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DPRG: Sbasic , gambling , and probability

Subject: DPRG: Sbasic , gambling , and probability
From: Eric B. Olsen robojoc at worldnet.att.net
Date: Sun Jan 11 12:19:37 CST 1998

Corey,

I'm glad to see someone talk about the need for random generators in robotics
.... you're right, it's a very important ingredient.

As I work in the gaming equipment manufacturing field (as in gambling!), I may
be able to help you a little.  Do you need help with a random number generator
for you application?
I'd give you some stuff now, but it's going to take a little research first.


Eric Olsen.


Corey Hansen wrote:

> Hi,
>
> Alright here's the thing:
>
> I'm building a robot that will learn , or at least I hope it will. To do
> this I am attempting it with Sbasic. My plan is to have a simple
> platform;wood , wheels , motors , caster , batteries , brain , and some
> stray electronics. The brain is HC11 based. The robot , for now , will have
> 8 inputs , 3 IR , 4 bumper switches , and a Cds cell set to be tripped at a
> certain light level. The motors will be driven by a classic H-bridge.
>
> OK , there are 8 inputs , which can be represented by a one byte wide
> variable. Since there are 256 different combinations of sensor input , there
> will be 256 different situations for the robot to learn what is best to do.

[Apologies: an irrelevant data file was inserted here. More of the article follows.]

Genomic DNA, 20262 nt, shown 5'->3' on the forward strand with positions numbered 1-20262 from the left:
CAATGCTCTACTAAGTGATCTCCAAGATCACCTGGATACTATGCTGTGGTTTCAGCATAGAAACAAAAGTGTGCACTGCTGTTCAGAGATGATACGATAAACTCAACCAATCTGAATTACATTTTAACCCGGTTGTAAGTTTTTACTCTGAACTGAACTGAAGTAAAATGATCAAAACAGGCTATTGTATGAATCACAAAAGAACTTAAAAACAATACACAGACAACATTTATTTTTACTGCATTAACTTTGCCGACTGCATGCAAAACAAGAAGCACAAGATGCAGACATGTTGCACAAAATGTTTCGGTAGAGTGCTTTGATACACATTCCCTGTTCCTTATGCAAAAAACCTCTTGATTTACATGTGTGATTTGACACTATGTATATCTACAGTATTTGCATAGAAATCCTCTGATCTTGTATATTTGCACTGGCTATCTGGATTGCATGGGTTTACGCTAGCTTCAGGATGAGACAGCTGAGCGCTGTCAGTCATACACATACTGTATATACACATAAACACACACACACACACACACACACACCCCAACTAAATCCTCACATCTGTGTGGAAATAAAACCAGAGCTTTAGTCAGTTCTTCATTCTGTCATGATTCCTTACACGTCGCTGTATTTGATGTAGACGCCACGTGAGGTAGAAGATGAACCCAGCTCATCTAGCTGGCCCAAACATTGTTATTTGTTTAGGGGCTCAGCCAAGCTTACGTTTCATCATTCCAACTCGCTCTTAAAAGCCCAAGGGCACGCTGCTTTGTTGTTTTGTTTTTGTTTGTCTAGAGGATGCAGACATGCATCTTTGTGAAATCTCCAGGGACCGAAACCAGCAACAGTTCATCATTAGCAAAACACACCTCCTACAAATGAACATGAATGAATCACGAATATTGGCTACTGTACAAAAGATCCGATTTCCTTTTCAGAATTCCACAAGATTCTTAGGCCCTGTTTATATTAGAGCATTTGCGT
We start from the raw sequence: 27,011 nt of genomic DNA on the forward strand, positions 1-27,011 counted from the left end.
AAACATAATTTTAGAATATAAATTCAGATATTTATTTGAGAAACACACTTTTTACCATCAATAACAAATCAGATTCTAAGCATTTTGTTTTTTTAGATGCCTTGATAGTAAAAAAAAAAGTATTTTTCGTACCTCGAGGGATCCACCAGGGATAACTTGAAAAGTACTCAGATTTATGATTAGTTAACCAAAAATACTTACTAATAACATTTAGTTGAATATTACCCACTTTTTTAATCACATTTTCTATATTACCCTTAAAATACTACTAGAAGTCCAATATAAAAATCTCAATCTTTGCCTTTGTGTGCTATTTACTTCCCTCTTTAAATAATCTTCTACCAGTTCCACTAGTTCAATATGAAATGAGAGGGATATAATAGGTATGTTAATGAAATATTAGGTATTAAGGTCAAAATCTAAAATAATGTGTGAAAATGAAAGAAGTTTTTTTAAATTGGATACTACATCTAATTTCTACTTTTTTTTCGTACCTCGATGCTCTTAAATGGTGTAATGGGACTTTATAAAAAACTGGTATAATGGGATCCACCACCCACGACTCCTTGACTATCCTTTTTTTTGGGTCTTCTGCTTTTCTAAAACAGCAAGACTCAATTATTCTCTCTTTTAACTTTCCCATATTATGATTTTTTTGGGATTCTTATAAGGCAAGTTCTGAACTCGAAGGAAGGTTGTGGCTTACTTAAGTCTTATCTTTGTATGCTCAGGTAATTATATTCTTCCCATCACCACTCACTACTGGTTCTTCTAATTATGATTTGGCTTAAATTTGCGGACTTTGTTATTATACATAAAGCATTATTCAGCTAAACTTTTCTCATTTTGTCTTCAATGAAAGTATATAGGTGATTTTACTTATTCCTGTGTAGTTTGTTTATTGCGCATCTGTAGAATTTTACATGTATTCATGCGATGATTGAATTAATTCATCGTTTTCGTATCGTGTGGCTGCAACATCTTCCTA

> To know what is best to do , the robot needs a goal , which will be to stay
> away from things. To learn the robot needs to experiment , and have some
> randomness , mixed with probability. To do this all of the combinations have
> 7 variables to represent motor output. What the robot needs to have is a
> number of effectiveness inside each variable , to start say 128.
>
> The robot needs to choose which of the motor outputs to use , according to
> probability and randomness. For this to work the robot needs to stage a
> 'gambling' effect with the motor outputs. At the start all the variables
> have 128 probability of being chosen , here's where randomness is needed. I
> need the robot to choose which output would work best by experience.
> Whichever output is chosen must be tested for effectiveness. After the
> output is executed the robot needs to wait for the inputs to change , when
> they do it needs to determine if more sensors went on or off. Since the goal
> is avoiding things , the lower the byte wide variable
> representing inputs is , the better , or vice versa. Now that it has
> determined if that move was a good or bad , the robot needs to change the 7
> variables. If the move was good , then the robot needs to add 1 to the
> variable representing the move , and minus 1 from the rest. Now the cycle
> repeats.
>
> What I'm having a problem with is 'gambling' for the right motor output ,
> while pay attention to the necessary probability. If anyone would like to
> help it would be greatly appreciated.
>
> :David
> davehansen at geocities.com



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"Time will tell if the human race can handle the responsibility of it's own
evolution"

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Email:  robojoc at worldnet.att.net
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